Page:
Human immunodeficiency virus (HIV) causes acquired immune deficiency syndrome (AIDS) in humans. According to the WHO, this syndrome caused 1.2 million deaths globally in 2016 (122). There is no effective vaccine preventing infection with this virus. Yet, there are many groups all over the world working on the development of an effective vaccine against this virus (28, 29, 31, 45, 123–127). The development of rBCGs expressing HIV antigens has been considered an interesting immunization strategy for a vaccine against HIV. An rBCG expressing the Env protein of the viral capsid of HIV has been shown to develop TH1 responses in mice (28). However, it was unable to induce the production of HIV-specific antibodies (28). An rBCG expressing viral antigens used in combination with a booster of viral vectors was also able to induce HIV-specific T cell responses in mice, which was characterized by the secretion of IFN-γ and a TH1 polarization (29). rBCG-HIVA, a recombinant BCG that expresses the H and P epitopes of the Env protein and viral polymerase respectively, has been shown to induce the activation of HIV-specific T cells in mice (30). This vaccine in combination with a recombinant viral vector induced robust T cell responses against HIV and M. tuberculosis (31). Although these are promising preclinical results, clinical trials must be done to evaluate their efficacy and protection in humans.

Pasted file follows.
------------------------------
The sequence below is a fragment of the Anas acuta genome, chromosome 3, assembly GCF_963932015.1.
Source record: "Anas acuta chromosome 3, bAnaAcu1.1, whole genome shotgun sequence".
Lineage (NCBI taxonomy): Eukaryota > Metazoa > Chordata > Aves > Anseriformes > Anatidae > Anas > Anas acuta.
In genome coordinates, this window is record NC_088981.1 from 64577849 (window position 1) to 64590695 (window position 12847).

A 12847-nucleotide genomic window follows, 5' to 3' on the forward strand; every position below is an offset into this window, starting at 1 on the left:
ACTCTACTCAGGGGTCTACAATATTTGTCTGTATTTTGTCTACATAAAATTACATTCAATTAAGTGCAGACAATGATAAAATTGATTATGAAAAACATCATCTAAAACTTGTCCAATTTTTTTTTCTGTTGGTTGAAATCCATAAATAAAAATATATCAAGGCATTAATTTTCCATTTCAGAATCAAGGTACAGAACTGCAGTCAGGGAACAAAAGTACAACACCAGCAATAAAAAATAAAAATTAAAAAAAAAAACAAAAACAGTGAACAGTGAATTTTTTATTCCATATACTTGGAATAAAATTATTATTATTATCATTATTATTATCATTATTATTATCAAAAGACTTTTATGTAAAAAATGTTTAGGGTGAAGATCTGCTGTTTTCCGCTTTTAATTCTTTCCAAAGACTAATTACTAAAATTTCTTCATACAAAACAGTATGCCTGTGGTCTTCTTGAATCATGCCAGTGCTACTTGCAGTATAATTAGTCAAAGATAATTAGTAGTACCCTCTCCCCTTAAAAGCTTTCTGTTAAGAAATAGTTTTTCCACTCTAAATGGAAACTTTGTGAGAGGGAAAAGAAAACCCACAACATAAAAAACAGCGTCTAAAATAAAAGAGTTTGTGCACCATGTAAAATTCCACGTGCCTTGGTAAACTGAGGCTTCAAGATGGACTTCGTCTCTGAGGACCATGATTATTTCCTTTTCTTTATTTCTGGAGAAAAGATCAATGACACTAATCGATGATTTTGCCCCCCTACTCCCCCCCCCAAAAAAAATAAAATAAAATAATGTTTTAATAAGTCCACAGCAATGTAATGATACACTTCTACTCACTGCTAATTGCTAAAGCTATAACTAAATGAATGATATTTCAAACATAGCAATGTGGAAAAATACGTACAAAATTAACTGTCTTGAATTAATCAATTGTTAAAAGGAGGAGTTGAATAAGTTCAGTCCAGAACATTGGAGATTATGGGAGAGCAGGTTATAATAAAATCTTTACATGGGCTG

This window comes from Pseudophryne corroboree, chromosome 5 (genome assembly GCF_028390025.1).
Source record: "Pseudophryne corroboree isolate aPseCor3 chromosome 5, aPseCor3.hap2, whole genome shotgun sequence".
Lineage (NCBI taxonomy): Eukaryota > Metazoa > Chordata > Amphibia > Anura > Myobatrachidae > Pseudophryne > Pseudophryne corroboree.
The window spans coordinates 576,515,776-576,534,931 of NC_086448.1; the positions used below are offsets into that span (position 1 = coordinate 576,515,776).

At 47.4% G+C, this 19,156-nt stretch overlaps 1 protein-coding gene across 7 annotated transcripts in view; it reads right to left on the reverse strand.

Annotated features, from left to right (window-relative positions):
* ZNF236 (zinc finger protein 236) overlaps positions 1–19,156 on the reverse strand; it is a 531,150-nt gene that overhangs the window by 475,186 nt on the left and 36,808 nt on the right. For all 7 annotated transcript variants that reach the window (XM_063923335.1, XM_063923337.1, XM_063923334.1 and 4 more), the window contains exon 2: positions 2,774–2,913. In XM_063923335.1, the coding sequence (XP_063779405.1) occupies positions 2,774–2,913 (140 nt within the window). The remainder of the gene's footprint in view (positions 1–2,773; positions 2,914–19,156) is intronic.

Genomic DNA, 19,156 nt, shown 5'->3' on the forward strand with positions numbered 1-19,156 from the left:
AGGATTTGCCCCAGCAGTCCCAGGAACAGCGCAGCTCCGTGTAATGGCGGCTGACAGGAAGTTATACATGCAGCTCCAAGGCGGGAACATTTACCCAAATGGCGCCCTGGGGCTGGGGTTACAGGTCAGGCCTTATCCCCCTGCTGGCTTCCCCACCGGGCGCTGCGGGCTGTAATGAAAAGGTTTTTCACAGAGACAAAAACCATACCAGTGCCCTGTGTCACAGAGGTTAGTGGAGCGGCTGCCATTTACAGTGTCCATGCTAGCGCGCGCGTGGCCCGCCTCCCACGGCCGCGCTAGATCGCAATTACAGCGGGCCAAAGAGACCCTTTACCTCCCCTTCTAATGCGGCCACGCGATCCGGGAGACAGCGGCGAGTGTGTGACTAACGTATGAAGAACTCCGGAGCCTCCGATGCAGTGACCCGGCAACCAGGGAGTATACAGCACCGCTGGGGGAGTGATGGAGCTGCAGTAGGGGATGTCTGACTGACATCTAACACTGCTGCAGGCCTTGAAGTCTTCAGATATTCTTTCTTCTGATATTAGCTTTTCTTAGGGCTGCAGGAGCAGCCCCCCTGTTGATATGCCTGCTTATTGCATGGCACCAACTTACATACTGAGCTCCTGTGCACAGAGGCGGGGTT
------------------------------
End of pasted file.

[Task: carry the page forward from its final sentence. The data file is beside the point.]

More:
The human metapneumovirus (hMPV) is the second major cause of acute lower respiratory tract infections in children and the elderly. This viral infection induces inflammation and disruption of the lung architecture, causing bronchiolitis and pneumonia (128). There is no effective vaccine available to prevent infection with hMPV. However, a novel vaccine has been developed with a rBCG expressing the phosphoprotein (P) protein of hMPV (rBCG-P-hMPV) (32). This rBCG-P-hMPV formulation induces a humoral response against hMPV and can induce viral neutralization and confer protection against hMPV-infection, lowering the amounts of viral particles in the lungs in vaccinated mice (32, 129). Vaccination with rBCG-P-hMPV also reduced T cell infiltration and tissue damage in a mouse model of infection with hMPV, activating a TH1-type response and preventing the development of the disease (34).
Another relevant respiratory pathogen is the human orthopneumovirus (previously named human respiratory syncytial virus, hRSV), which is one of the leading causes of acute lower respiratory tract infections in the world (130). In 2015, hRSV caused over 33 million episodes of acute lower respiratory tract infections worldwide, being one of the major causes of hospitalization in children under 5 years of age (131). A rBCG vaccine has been developed expressing the nucleoprotein (N) of the hRSV (rBCG-N-hRSV) (32). In a mice preclinical model, the immunization with rBCG-N-hRSV confers protection against hRSV challenge, reducing both clinical pathology and neutrophil infiltration in the lungs (129). Noteworthy, this vaccine induces the secretion of viral-specific antibodies with neutralizing activity (32), which correlates with lower amounts of viral titers in the lungs in vaccinated mice (129). The rBCG-N-hRSV vaccine has been formulated under good manufacture practices (cGMP) and shown to maintain its promising results in pre-clinical trials. Immunization of mice with rBCG-N-hRSV induces a TH1/TH17 memory response that was capable of mediating virus clearance and avoiding lung damage (129).